I expect this garden will teach me many things this summer. Though garden is perhaps too tame a word to describe it– too civilized. No tidy rows or neat squares here. On all sides of my house the land extends outward and upward in near vertical lines, and the eye loses track of the boundaries between the cultivated and the wild. Pockets of arable soil dot the landscape, reclaimed from the hill by sheer determination. Vines tangle with maples and violets fraternize with garlic chives and clover. Beans that were planted in one patch willfully assert themselves in the neighboring one– “volunteers,” as my friend Rae calls them.

Nine days now have passed since I planted what remained of these plots. (The owner had already planted beans and peas, chives and thyme some weeks prior.) I contributed squash and zucchini, cucumbers and collard greens, turnips, parsley and arugula. Nine days later and I begin to lose patience. Where are they?

The herbs and tomatoes I bought as starters stand strong in their pots by the driveway. Turnip shoots emerge from the earth in droves; the zucchini begin to display a few shy leaves; and the rest… the rest remain hidden, continuing along a mysterious, underground journey that I can only guess at. Well, thanks to high school Biology I can do more than guess, but even so, where are all the rest? I ask, exasperated. I don’t even like turnips!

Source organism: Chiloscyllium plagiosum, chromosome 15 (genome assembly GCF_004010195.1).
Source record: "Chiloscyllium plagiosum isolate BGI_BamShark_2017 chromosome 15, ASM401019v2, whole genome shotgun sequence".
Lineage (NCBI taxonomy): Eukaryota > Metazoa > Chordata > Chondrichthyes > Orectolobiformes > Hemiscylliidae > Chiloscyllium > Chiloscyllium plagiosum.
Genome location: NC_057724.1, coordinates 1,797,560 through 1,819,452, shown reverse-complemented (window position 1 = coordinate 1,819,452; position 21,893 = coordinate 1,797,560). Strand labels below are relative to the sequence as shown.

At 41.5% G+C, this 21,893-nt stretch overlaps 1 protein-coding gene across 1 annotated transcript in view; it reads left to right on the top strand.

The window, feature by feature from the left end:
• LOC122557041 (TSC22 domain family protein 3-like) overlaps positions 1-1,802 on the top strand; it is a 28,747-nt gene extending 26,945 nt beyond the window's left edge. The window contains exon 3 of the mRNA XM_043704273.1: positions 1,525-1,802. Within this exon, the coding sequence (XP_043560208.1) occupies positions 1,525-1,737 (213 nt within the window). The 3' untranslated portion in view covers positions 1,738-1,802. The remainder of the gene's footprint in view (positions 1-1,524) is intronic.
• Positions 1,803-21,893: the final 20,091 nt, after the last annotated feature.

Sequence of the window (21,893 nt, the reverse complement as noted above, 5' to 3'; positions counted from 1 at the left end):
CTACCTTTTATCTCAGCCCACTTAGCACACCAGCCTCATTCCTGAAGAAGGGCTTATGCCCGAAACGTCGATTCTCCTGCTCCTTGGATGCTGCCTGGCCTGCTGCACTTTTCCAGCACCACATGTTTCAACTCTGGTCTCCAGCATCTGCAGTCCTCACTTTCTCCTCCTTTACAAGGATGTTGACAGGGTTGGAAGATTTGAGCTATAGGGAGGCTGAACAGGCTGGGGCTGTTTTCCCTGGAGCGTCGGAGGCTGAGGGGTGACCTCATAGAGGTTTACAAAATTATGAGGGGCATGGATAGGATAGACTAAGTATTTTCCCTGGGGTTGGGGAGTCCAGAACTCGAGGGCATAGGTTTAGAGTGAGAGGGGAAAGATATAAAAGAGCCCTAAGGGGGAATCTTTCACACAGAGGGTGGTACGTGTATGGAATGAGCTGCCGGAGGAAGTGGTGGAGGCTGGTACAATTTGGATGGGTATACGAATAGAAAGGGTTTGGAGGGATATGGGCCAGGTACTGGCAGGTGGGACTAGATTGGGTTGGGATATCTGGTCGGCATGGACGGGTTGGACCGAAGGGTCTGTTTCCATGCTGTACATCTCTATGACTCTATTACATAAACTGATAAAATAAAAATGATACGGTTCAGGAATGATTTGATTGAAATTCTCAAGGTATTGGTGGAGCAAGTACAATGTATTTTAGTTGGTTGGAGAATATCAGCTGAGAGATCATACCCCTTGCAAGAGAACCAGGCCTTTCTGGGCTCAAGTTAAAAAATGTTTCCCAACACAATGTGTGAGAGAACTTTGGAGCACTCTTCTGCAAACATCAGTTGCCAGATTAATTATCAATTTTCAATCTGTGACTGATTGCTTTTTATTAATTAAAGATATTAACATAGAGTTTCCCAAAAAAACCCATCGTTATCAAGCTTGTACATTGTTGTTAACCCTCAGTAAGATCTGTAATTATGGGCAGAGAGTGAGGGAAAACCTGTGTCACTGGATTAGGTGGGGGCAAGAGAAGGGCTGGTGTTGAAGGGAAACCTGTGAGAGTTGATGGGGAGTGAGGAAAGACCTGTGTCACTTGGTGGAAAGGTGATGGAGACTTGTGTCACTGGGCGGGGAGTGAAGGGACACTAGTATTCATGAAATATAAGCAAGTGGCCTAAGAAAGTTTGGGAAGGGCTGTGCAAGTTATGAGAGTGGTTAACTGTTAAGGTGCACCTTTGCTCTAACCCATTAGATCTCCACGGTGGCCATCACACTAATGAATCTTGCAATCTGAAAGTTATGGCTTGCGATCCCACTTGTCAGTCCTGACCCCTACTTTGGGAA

Calm down, I remind myself. Breath. In and out. These are seeds, not magic beans, and they don’t in fact grow overnight. When I ‘woofed’ (worked on an organic farm) in Sicily, I arrived in June, at the start of a lengthy harvest season. Zucchini already a foot long and figs falling off the trees. There was no waiting; I enjoyed an instant gratification of food production matched only by… supermarkets. And fairy tales.

But in the real world of dirt and seeds and seasons and cycles, there is a germination period: 4-12 days for cucumbers, 7-14 for squash. That’s a lot of days. Nine days in, and I have to remind myself to have patience; to quiet the pessimistic, doubtful voice in my head whispering, they’re never coming.

Where are those darn plants? They’re coming. Are we there yet? No, but we’re on our way.